employee of the Chièvres Stock Exchange celebrates his retirement after 47 years | Article

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Commanding Sgt. Major Gary E. Yurgans, US Army Garrison Benelux Command

The Sergeant Major presents a commendation to Bernadette “Bernie” Liépin, supervisor of the military clothing sales store, during a retirement ceremony at Chièvres Air Base, Belgium, Sept. 29, 2022. Liépin began to working at the Stock Exchange as a summer job when she was a teenager. (US Army photo by Christophe Morel)
(Photo credit: Christophe Morel)

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Bernadette Liépin's retirement ceremony








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Bernadette “Bernie” Liépin, supervisor of the military clothing store, first pinned on her Exchange employee badge in the summer of 1975. Liépin carefully keeps books with all of her memorabilia at Chièvres Air Base. (US Army photo by Christophe Morel)
(Photo credit: Christophe Morel)

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Bernadette Liépin's retirement ceremony








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Colleagues present Bernadette “Bernie” Liépin, manager of the military clothing sales store, with a cake with a fun message during her retirement ceremony at Chièvres Air Base, Belgium, Sept. 29, 2022. Liépin worked on the Stock Exchange for more than 47 years before his retirement. (U.S. Army photo by Christophe

Morel)
(Photo credit: Christophe Morel)

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CHIEVRES AIR BASE, Belgium – Few people know the Chièvres Air Base Exchange better than Bernadette “Bernie” Liépin.

Liépin, who works as a supervisor at the Military Clothing Sales Store (MCSS), first pinned her Exchange employee badge in the summer of 1975. Now, more than 47 years later, she takes it off for the last time this month.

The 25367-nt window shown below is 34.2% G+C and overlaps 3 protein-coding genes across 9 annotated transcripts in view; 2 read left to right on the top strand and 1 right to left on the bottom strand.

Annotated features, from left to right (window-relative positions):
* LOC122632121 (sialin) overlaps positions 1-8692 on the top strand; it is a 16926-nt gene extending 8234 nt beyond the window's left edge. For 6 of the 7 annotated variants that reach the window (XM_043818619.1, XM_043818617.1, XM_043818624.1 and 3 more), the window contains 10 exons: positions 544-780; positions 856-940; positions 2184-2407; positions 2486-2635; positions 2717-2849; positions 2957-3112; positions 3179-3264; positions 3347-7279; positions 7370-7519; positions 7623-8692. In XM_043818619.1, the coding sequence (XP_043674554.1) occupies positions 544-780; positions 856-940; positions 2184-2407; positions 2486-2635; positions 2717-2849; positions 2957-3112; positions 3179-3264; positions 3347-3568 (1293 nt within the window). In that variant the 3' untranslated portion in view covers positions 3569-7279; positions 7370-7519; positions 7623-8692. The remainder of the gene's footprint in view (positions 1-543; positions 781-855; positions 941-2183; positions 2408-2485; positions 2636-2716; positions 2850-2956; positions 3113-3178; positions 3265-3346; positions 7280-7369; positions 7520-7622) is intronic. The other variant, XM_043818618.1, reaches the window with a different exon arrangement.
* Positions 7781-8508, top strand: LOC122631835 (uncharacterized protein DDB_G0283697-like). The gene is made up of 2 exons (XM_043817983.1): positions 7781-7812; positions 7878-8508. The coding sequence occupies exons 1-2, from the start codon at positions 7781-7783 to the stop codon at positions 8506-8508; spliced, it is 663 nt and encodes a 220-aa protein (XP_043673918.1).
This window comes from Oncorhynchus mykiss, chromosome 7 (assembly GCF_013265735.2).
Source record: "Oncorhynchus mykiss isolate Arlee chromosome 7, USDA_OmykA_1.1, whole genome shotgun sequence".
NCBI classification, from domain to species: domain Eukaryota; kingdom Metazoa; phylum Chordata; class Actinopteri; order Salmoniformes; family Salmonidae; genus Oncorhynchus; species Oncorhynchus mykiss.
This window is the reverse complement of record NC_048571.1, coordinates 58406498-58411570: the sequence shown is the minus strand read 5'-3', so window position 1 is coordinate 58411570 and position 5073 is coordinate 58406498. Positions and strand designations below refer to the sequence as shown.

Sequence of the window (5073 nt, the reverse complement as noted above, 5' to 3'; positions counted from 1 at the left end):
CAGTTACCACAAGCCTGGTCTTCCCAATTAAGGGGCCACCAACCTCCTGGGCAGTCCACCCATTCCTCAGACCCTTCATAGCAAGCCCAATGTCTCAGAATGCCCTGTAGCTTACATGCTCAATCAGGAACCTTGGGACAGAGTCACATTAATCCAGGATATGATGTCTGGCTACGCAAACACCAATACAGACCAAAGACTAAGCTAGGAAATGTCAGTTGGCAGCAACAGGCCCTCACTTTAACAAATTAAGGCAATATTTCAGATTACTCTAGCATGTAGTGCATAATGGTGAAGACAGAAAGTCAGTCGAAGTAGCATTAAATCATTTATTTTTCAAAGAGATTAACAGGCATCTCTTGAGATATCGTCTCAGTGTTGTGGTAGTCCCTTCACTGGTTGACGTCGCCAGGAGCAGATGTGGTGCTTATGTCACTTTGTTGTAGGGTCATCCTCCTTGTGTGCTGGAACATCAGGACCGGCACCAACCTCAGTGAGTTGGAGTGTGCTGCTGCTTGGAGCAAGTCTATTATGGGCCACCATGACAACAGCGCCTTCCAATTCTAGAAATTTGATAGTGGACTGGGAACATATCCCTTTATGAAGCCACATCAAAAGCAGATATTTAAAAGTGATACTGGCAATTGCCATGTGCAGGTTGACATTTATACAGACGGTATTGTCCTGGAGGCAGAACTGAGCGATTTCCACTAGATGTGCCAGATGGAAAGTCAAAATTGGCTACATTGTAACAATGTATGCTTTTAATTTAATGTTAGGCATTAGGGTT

“It’s a strange feeling, because when you’re going through tough times, you’re like, ‘Oh, I wish I could retire,'” Liépin said. “And now I am, and I don’t want to go!”

Liépin said she decided to work at the Bourse after her American neighbors recommended it as a summer job when she was a teenager.

“My parents were strict, so I couldn’t go on vacation,” Liépin said. “Therefore the [American] Madam, the mother, she said, ‘why don’t you work on the base during your holidays?’

“And I said, ‘why not?'”

His original plan was to only work at the Exchange for two months, but that goal quickly expanded to nearly five decades.

“It was completely different,” Liépin said. “I liked it and I stayed.”

She started as a salesperson in the clothing department, before progressing to various supervisory positions in the main building of the Bourse, the secondary store “PXtra” formerly located on the installation and the MCSS.

She found she enjoyed working with clients and being able to help solve their problems, especially at MCSS.

“They need help, and when they get help, they leave happy,” Liépin said. “If they leave a little happier, it makes our day better.”

While the jobs haven’t always been easy, Liépin is grateful for the opportunities she’s had and the lasting memories she’s formed with her teammates.

“[I’ve had] lots of good times,” Liépin said. “A lot of work, but also a lot of fun.”

In addition to his stint at Chièvres Air Base, Liépin also spent a year working at the U.S. Army Benelux-Brussels Garrison Shop.

“It was a great experience,” Liépin said. “I loved it there because it was always busy. We weren’t doing big sales…but it was busy all the time.

Keeping busy is something Liépin hopes to continue to do even after her retirement.

Liépin said she’s still looking to figure out her long-term goals, but her first step is to organize her home so it’s ready for the future. She also plans to do volunteer work, pursue her hobbies like walking and cycling, spend more time with her children and grandchildren, and travel, both in Europe and the United States.

“I’m going to stay busy,” Liépin said. “If I’m not busy, I’m not happy.”

While she is thrilled to retire, Liépin said she will miss her work at the Stock Exchange.

“Since I started working 47 years ago, the base has been like my second home,” Liépin said. “I like to handle the merchandise, I like the contact with the customers like I have now… I will miss it.”

However, she has a plan for her final departure.

“I hate goodbyes,” Liépin said, “so I say, ‘see you tomorrow!'”

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